The Colleagues We Lost
Dec 1, 2015 — Last week, MSF released the names of the 14 staff members killed in the aerial attacks on our trauma hospital in Kunduz on October 3. All were Afghan. Among them was a nurse, an emergency room doctor, a cleaner, and the deputy medical director. There was a man who enjoyed cricket, another who wanted to continue his studies, another who liked to say he was not “working” in MSF’s trauma center in Kunduz, but rather “serving the Afghan people,” his people.
They were fathers, husbands, sons—and valued colleagues. All of them had been determined to provide the best possible care to the patients who came into the center. And all of them had chosen to stay in the city and report to work, even after fierce fighting began in Kunduz.
At the link below, you can read more about them, see their faces, get to know them just a little. It is for them, and for the patients they so diligently cared for, that we are pressing our call for an independent investigation into the events of October 3—particularly considering all the questions that remain after the US military’s initial reporting on the catastrophic failures and choices that preceded the attacks.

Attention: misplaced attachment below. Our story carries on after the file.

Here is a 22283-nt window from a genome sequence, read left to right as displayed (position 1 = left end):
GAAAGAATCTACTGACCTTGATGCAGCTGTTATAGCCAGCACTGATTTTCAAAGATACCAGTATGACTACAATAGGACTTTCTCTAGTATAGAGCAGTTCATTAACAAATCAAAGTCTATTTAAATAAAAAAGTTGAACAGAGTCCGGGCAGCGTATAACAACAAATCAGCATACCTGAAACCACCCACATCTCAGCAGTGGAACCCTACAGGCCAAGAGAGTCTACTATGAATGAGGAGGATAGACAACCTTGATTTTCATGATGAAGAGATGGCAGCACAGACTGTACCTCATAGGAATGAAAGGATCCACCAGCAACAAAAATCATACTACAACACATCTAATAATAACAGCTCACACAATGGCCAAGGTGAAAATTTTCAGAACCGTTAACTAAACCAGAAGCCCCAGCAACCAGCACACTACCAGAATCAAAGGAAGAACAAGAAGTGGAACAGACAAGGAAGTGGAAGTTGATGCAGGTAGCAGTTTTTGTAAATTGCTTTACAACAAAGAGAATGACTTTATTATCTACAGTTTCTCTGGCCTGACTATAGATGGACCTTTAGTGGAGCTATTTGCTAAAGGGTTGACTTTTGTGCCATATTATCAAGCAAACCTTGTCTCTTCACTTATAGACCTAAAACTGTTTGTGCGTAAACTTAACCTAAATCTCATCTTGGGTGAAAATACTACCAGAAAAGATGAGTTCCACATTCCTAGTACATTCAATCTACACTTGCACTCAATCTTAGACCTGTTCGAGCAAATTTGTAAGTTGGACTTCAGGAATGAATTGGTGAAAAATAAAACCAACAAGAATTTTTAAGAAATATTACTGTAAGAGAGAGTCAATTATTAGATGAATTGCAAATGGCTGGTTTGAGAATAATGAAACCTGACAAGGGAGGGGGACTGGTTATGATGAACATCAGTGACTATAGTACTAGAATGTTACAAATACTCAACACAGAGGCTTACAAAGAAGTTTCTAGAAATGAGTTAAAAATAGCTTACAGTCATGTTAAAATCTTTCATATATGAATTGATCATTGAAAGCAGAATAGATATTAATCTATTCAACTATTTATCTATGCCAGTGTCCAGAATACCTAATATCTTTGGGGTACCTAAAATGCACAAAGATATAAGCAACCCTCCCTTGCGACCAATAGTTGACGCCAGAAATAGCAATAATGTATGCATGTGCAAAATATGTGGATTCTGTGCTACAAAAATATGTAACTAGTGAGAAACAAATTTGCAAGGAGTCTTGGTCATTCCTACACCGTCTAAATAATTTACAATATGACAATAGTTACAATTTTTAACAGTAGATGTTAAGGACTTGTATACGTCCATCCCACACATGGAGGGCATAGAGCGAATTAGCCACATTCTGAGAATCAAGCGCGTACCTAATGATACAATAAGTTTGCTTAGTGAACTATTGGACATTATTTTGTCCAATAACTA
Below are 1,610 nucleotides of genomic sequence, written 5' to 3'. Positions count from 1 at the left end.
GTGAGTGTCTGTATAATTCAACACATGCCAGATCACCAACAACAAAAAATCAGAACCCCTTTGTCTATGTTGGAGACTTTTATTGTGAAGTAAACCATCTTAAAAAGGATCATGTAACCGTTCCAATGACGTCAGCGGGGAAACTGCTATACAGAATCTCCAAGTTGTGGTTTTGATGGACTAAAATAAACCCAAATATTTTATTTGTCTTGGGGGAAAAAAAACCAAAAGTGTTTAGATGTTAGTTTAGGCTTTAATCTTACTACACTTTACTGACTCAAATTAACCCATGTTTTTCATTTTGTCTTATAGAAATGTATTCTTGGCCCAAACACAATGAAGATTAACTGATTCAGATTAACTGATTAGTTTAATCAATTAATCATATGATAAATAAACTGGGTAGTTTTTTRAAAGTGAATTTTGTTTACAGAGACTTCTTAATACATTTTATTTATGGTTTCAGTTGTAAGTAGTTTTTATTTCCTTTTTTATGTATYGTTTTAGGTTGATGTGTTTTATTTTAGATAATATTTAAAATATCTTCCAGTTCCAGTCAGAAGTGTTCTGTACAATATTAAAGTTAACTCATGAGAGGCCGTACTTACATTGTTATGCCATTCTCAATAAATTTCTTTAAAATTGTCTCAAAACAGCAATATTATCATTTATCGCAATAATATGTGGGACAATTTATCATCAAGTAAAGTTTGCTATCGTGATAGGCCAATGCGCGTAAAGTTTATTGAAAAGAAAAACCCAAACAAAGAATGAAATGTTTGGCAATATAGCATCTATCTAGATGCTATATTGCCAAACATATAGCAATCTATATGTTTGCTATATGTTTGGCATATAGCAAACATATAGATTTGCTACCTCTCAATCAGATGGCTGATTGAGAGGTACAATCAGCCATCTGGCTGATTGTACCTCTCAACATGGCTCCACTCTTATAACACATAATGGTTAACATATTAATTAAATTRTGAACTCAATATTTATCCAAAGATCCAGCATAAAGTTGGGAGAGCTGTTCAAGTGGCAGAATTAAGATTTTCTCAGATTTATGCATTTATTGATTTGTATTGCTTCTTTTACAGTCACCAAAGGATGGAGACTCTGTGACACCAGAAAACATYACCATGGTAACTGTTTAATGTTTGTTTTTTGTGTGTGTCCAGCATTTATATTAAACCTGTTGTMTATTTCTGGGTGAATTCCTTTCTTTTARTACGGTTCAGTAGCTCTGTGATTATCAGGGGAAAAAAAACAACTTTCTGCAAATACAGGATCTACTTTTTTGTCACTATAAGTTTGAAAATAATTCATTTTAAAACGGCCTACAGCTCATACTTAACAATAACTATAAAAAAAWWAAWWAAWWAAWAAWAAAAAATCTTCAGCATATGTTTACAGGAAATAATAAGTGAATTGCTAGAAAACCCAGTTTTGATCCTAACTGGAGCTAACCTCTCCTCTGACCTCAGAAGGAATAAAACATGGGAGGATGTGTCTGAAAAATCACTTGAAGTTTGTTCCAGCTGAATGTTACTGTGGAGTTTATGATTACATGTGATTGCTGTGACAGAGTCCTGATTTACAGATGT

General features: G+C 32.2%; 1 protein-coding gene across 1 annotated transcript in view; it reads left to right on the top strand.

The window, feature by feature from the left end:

We are grateful for your support and hope we can count on it going forward. Please share this with your friends and contacts and join us in our final push to show the White House just how many people across the globe want to stand up for our colleagues and patients who lost their lives in Kunduz on October 3.
By standing up for them, you’ll be standing up for respect for medical spaces, respect for medical workers, and respect for international humanitarian law. You’ll be standing up for the belief that Even Wars Have Rules—in Afghanistan and all across our shared world.
And keep an eye out for a forthcoming update in which we’ll let you know our plans for presenting this petition to White House.
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